I learnt a lot of things as an investment intern in the City of London in the 1980s, a lot of which I am happy to admit I don’t care to remember! Some things stick in my mind quite clearly and one of those related to tax.
I had been asked to join a meeting with a client who was complaining about how much tax he would pay if he followed the firms advice to dispose of some shares. This bit of advice was part of a wider financial planning strategy and the relationship manager was making the point to the client that we should “never let the tax tail wag the investment dog”.
What he meant in essence was that investment decisions should not be driven by tax alone, although obviously it should always be a consideration. In this situation, the client was reluctant to sell the shares and pay some capital gains tax, even though it had been demonstrated that this was the right thing overall for his financial planning objectives.
In the end, the relationship manager was able to convince the family that the tax was worth paying as this was the right way to achieve their overall objectives. In subsequent meetings with the family after the 1987 stock market crash, we were able to highlight the fact they had been fortunate to sell the shares at such comparatively high values.
What has always struck me about lessons like this one, is how often I have been faced with the same situation over the decades that I have been working with private clients. I remember trying to persuade a number of families in Ireland to sell property in 2005 and 2006 when values were at such record levels. They declined to take the advice because of the capital gains tax they would have to pay on the profit. Sadly, the subsequent downturn has meant that the properties in question have been sold without any tax bill because of the significant fall in property values.
It can be difficult to voluntarily pay tax; however, it is always worth remembering that a taxable profit is just that – a profit. I frequently have to remind staff and clients that paying higher rates of income tax is not something to complain too much about – there are many who would be glad to be in our position.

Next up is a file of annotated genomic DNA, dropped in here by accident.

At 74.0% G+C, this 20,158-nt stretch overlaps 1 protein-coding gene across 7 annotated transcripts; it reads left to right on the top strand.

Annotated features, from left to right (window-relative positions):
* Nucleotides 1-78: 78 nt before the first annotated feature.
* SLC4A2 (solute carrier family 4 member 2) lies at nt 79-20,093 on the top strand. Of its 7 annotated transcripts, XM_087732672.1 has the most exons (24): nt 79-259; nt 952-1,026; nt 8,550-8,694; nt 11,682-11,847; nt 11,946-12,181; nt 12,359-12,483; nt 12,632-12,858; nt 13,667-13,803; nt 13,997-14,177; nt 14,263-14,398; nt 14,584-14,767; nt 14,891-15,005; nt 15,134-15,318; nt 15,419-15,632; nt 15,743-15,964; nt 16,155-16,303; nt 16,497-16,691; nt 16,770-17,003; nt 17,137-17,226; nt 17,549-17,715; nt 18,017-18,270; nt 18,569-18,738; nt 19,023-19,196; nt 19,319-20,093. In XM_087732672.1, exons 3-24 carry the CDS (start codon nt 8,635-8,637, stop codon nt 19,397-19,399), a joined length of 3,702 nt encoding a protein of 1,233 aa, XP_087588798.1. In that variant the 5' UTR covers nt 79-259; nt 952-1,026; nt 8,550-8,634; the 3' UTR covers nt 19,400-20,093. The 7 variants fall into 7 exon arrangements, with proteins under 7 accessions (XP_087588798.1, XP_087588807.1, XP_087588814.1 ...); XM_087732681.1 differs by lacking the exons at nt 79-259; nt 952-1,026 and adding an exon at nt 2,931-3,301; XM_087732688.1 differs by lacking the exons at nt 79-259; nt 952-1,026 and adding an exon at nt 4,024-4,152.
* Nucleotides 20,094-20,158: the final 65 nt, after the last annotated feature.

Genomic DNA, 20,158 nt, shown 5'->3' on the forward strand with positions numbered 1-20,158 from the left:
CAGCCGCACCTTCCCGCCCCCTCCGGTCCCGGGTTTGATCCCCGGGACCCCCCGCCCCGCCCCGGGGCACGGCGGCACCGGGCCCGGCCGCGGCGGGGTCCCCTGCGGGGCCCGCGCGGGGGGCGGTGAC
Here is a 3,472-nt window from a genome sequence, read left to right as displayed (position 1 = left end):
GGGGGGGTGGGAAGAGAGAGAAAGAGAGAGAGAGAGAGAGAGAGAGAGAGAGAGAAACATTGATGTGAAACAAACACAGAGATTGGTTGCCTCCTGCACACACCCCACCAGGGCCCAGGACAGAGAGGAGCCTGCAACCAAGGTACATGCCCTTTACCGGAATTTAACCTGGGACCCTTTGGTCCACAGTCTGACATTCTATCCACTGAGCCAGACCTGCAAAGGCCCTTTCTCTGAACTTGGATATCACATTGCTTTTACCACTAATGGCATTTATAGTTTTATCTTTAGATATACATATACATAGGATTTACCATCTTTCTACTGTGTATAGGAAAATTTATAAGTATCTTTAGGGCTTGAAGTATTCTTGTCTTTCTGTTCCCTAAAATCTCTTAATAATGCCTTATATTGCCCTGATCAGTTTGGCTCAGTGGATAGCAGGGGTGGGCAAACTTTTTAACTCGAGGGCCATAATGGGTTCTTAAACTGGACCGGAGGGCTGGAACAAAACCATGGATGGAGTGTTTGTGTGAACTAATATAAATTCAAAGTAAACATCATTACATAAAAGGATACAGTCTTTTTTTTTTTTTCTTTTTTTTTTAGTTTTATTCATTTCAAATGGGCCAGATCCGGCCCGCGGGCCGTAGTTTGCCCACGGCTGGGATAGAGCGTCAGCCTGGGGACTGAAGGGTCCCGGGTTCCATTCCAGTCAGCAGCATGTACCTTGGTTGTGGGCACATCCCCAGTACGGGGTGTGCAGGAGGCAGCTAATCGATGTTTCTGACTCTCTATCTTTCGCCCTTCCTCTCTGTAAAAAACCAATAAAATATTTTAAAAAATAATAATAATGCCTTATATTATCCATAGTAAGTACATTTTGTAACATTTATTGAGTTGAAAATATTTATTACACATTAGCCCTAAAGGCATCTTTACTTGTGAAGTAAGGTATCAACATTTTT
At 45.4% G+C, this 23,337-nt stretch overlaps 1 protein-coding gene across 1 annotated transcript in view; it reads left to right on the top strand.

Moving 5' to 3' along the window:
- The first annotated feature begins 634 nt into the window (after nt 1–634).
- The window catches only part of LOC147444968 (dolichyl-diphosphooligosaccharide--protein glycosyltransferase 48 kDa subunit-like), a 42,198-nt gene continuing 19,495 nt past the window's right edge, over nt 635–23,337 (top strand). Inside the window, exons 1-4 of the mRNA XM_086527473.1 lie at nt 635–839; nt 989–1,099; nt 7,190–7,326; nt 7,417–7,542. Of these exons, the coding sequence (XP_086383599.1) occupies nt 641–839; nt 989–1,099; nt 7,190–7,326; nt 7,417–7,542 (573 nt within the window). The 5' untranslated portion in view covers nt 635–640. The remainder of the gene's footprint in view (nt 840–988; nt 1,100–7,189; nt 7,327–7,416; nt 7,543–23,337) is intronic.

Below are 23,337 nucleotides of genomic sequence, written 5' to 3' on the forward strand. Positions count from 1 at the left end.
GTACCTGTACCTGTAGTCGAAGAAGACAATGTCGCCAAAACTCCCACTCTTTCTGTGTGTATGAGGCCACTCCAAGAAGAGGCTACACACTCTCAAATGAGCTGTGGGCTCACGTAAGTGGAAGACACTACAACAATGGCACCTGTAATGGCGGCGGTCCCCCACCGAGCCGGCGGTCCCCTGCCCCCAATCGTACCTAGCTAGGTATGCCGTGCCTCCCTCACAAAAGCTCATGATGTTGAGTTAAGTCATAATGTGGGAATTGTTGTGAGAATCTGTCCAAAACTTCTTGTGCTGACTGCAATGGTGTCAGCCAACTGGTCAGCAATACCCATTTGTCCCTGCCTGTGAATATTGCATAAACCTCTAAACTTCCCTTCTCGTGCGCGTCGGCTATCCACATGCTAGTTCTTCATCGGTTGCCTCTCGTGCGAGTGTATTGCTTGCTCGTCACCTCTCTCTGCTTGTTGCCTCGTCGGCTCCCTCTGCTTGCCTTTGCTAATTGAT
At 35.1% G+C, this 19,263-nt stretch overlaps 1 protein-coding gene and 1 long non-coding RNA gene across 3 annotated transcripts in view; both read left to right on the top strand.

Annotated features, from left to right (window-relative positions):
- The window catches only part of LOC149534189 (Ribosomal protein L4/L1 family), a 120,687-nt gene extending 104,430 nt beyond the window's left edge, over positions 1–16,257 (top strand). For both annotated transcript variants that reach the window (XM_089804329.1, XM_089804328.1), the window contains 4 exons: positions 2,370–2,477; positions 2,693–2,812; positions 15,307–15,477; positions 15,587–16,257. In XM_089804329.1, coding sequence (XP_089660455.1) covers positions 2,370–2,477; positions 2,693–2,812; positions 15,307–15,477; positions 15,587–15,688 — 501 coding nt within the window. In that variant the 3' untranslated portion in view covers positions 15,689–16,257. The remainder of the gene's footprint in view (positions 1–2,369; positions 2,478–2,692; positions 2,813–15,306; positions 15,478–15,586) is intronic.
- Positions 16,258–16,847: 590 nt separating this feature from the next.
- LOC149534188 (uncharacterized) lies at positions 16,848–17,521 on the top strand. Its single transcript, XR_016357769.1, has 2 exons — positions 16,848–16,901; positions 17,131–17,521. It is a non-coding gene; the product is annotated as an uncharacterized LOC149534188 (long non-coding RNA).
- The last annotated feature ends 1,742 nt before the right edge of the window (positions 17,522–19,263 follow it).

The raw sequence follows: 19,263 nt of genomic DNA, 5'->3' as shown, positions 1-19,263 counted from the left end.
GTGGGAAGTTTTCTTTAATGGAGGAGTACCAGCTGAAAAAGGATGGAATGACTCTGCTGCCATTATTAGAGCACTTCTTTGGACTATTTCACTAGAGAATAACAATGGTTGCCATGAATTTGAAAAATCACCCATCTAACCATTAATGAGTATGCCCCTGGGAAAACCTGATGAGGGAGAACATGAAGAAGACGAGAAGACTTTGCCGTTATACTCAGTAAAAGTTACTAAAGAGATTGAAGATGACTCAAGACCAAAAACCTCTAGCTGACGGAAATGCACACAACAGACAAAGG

Fortunately for many expats, the ability to sidestep tax is a major benefit and is one of the reasons why we moved their pensions to non-UK jurisdictions, such as Portugal, that offered more favourable tax treatment. The ability to fully encash a UK pension and pay no income tax has long been a reason to be based in Portugal. Similarly, 2.5% income tax for Thai based expats has been one of the reasons Gibraltar has been a popular home for pension savings.
For those with investments inside and outside of pensions, it has been difficult to avoid the investment dogs over the last year. This month has seen the publication of the longest ever list of “investment dogs” – that is, the list of investment funds that have led their owners astray.
One of the most famous underperforming investment funds has been that run by Neil Woodford, one of the City’s foremost investment professionals, losing almost a third in twelve months. What this highlights is the importance of regularly reviewing your investment portfolio, as even the star managers can come unstuck.
Our investment screening process had flagged up the underperforming Woodford fund early and we took the decision to exclude this from our portfolios. It was a difficult decision at the time as many mainstream investment advisers were still keen to hold this fund. Again, with experience, we have found that with both a quantitative and qualitative, forward looking repeatable investment process it is important not to second guess the outcomes. When Woodford failed on a number of scores, the only reason we were hesitating was because of his reputation. It did make us think twice and take the time to look at the individual metrics that led to the “exclude” decision, which in itself was worthwhile.
What’s interesting is that from the published academic research we know individual or retail investors tend not to have a process or a methodology for selling investments they may have bought through a newspaper, inherited or been advised to buy at some point. And this, it turns out, is one of the main reasons investors lose out – a reluctance to sell underperforming investments, cutting their losses.
So as Spring approaches and we spend more time walking the dog, remember, don’t let any “tax tails” dictate your action as some other “investment dogs” might need attention too!
Author: Christopher Bryans, Richmond Wealth Senior Partner and Chartered Financial Planner
An investor may get back less than the amount invested. Information on past performance, where given, is not necessarily a guide to future performance.